MARIKANA: President Jacob Zuma rushed home from a regional summit today and announced an official inquiry into a police shooting of striking miners that left 34 dead and 78 wounded, an incident that police claimed was self-defence despite video recordings suggesting the protesters were not attacking them but running from clouds of tear gas.
Wives of miners at the Lonmin platinum mine northwest of Johannesburg searched for loved ones missing from Thursday’s shooting and staged a protest, demanding to know why officers fired automatic rifles, pistols and shotguns at the strikers, many of whom had been armed with spears, machetes and clubs. “Police stop shooting our husbands and sons,” read a banner carried by the women on Friday. They kneeled before shotgun-toting police and sang a protest song, saying “What have we done?” in the Xhosa language.
At least 10 other people have been killed during the week-old strike, including two police officers battered to death by strikers and two mine security guards burned alive when strikers set their vehicle ablaze. Tensions remained high Friday among strikers, who are demanding monthly salary raises from $625 to $1,563.
“They can beat us, kill us and kick and trample on us with their feet, do whatever they want to do, we aren’t going to go back to work,” winch operator Makhosi Mbongane told The Associated Press. “If they employ other people they won’t be able to work either. We will stay here and kill them.” South Africa faces myriad problems 18 years after white racist rule ended, including growing inequality between a white minority joined by a small black elite while most blacks endure high unemployment and inadequate housing, health care and education.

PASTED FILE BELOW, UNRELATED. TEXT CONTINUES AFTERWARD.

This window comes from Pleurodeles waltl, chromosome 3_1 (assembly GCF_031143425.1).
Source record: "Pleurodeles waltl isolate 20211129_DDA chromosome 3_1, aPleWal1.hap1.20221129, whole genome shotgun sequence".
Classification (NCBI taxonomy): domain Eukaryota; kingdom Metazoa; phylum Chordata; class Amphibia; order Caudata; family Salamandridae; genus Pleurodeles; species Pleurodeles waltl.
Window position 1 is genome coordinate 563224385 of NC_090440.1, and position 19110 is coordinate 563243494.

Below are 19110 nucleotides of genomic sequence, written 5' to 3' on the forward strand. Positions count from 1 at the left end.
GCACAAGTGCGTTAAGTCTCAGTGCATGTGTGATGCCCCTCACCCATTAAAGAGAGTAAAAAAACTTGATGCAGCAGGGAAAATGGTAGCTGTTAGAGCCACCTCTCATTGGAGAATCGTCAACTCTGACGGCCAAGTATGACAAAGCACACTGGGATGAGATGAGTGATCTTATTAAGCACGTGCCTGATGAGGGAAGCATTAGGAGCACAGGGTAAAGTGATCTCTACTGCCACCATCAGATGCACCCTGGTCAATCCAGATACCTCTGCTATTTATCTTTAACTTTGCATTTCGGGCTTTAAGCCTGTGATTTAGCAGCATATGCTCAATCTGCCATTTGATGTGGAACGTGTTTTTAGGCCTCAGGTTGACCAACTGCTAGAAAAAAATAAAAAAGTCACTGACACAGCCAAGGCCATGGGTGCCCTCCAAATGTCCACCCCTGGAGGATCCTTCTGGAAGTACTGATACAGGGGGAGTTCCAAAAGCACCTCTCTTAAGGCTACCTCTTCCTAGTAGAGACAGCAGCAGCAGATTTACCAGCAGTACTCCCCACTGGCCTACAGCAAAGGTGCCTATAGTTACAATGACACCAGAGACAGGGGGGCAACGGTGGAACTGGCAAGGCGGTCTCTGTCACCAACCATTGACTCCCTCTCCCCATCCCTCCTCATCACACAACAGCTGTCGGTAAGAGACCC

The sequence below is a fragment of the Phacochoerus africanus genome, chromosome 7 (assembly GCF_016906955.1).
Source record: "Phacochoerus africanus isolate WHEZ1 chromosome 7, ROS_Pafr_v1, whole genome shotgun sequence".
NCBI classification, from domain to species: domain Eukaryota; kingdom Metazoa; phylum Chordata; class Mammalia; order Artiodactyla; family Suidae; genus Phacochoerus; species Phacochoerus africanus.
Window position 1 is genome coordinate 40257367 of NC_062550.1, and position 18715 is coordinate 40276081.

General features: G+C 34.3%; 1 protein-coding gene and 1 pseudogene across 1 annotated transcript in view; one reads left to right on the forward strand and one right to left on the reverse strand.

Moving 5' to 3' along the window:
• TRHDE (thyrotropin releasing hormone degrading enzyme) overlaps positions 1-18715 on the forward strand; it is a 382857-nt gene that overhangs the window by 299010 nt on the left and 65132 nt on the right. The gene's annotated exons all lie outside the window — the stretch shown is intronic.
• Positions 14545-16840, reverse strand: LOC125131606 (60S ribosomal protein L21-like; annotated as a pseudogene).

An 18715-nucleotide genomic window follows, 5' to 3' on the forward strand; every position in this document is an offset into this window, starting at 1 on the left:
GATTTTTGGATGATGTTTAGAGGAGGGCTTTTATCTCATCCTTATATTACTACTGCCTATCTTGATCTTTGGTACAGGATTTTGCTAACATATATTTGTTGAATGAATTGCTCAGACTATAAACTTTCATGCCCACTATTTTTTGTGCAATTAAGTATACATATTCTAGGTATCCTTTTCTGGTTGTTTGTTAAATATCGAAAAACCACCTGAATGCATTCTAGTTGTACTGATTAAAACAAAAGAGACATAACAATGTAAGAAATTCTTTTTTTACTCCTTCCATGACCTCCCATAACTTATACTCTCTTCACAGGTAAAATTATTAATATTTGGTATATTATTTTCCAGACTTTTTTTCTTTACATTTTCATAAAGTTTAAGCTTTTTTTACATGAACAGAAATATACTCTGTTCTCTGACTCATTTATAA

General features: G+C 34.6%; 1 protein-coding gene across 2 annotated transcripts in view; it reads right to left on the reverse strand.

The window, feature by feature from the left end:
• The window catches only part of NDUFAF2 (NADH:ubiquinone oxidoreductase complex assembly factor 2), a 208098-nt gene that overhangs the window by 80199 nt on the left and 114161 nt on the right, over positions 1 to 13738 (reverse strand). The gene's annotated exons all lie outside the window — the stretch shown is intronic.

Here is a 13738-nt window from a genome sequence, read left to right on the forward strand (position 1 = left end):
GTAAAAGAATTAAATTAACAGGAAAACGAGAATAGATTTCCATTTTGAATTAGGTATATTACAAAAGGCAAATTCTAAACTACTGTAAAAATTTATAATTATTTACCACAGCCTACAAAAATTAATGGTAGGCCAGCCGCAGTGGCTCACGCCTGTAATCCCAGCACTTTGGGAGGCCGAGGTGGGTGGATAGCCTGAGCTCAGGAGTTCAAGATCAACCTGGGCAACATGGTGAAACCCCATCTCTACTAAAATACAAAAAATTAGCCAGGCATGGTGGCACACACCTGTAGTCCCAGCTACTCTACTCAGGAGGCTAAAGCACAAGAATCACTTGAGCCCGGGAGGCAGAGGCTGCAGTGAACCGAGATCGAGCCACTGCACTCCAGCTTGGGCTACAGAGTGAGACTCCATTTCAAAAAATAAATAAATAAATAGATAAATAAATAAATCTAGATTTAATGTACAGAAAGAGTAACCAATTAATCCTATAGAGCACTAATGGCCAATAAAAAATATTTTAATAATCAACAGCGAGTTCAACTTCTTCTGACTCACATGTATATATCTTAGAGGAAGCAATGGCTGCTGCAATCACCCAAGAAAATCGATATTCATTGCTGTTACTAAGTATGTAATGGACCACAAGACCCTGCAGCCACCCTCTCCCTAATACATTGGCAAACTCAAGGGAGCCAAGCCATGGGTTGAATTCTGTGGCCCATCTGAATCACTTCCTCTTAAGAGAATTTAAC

The shootings ‘awaken us to the reality of the time bomb that has stopped ticking — it has exploded’, The Sowetan newspaper said in a front-page editorial Friday. “Africans are pitted against each other... They are fighting for a bigger slice of the mineral wealth of the country.”
The shootings appalled the country, recalling images of white police firing at anti-apartheid protesters in the 1960s and 1970s, though in this case it was mostly black police firing at black mine workers.
Police said the shootings were in self-defence, noting that strikers possessed a pistol taken from one of the slain officers. But video footage indicates that police shot the miners moments after firing tear gas at the hill the strikers were occupying, causing them to flee. National police Chief Mangwashi Victoria Phiyega said at news conference that Thursday was a dark day for South Africa and that it was no time for pointing fingers, even as people compared the shootings to apartheid-era state violence and political parties and labour unions demanded probe.